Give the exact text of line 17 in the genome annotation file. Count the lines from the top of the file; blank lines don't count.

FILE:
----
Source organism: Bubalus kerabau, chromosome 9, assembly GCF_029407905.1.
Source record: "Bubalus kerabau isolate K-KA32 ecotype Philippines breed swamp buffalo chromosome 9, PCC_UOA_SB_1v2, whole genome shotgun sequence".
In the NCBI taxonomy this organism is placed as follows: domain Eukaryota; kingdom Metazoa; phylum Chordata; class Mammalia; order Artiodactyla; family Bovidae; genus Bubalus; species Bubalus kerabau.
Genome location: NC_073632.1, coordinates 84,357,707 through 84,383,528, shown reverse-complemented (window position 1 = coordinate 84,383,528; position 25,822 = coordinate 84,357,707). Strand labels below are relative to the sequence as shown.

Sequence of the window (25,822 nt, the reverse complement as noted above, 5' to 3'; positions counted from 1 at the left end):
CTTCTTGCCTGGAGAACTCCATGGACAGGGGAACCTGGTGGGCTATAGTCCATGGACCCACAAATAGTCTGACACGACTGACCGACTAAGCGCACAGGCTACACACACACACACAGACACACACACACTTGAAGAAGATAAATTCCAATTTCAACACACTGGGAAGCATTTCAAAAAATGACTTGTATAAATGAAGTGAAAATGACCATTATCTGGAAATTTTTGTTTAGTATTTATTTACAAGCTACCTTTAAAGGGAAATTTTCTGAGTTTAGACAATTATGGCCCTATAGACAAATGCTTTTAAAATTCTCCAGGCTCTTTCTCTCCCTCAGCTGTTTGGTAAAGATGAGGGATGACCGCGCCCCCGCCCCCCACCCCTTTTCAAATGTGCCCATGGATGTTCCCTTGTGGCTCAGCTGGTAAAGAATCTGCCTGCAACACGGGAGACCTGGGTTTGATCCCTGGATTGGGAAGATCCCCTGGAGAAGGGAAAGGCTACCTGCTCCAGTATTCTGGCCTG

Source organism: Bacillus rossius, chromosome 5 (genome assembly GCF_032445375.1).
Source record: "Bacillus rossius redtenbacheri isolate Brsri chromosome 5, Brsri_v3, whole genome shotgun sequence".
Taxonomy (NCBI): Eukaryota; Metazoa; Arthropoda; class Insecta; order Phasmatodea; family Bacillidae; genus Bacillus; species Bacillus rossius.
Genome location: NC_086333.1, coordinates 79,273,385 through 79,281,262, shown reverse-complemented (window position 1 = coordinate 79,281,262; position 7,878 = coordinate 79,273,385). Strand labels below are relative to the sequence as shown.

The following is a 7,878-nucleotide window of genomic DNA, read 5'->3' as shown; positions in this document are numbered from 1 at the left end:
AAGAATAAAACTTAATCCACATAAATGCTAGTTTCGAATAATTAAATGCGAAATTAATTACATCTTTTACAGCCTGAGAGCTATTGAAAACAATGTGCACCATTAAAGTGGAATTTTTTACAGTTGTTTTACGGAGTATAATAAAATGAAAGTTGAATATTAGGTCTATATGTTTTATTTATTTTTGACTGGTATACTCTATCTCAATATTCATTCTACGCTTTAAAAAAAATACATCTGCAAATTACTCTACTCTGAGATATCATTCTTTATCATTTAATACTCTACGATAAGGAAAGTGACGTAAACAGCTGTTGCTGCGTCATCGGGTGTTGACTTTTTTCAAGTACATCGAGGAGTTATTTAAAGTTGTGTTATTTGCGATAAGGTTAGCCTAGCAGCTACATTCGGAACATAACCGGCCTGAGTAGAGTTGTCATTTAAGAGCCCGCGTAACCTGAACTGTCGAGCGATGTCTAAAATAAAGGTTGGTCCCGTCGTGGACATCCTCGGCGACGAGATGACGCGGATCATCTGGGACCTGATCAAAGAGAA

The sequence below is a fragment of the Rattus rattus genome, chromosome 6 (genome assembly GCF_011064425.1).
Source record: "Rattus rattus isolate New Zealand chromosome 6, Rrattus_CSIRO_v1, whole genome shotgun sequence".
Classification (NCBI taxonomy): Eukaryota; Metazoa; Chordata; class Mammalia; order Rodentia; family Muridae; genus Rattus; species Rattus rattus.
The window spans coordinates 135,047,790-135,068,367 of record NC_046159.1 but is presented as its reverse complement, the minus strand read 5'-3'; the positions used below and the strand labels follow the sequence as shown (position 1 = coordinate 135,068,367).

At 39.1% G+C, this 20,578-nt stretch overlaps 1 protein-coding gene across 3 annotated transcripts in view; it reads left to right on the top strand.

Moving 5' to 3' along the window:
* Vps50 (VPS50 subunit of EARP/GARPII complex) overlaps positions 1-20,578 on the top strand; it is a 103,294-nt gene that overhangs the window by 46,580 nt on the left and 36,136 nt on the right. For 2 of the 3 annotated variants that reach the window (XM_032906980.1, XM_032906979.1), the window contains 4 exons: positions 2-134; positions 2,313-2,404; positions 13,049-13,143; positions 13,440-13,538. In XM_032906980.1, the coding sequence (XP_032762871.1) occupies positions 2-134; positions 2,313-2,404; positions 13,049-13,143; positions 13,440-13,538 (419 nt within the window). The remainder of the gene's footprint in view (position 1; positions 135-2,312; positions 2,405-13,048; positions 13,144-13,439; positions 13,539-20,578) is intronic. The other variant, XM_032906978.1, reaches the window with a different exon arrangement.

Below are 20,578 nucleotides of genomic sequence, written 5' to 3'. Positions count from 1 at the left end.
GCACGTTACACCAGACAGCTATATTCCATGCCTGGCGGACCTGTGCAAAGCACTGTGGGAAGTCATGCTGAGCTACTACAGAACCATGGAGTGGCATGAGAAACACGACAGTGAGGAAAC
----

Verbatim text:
At 39.1% G+C, this 20,578-nt stretch overlaps 1 protein-coding gene across 3 annotated transcripts in view; it reads left to right on the top strand.